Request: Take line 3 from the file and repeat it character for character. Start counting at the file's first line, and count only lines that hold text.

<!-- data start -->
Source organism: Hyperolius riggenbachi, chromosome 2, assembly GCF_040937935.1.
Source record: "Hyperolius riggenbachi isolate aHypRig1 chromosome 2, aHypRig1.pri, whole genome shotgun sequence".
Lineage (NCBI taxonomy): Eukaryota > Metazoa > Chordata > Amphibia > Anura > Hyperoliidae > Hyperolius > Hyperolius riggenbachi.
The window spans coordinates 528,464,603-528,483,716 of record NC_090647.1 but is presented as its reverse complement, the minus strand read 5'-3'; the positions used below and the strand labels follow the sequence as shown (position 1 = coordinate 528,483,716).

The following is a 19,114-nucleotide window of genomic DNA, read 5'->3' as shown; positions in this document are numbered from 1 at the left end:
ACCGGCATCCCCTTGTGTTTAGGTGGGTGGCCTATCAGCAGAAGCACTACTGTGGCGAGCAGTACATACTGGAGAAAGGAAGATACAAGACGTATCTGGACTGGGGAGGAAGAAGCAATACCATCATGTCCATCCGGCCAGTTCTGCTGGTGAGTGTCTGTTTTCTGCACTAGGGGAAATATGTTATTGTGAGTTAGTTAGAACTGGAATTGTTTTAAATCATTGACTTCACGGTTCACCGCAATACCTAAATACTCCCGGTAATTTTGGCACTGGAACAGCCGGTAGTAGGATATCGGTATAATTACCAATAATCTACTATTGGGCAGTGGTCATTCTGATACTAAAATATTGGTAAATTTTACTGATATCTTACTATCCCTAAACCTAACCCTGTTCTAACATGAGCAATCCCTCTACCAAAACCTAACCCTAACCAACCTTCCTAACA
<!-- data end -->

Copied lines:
Lineage (NCBI taxonomy): Eukaryota > Metazoa > Chordata > Amphibia > Anura > Hyperoliidae > Hyperolius > Hyperolius riggenbachi.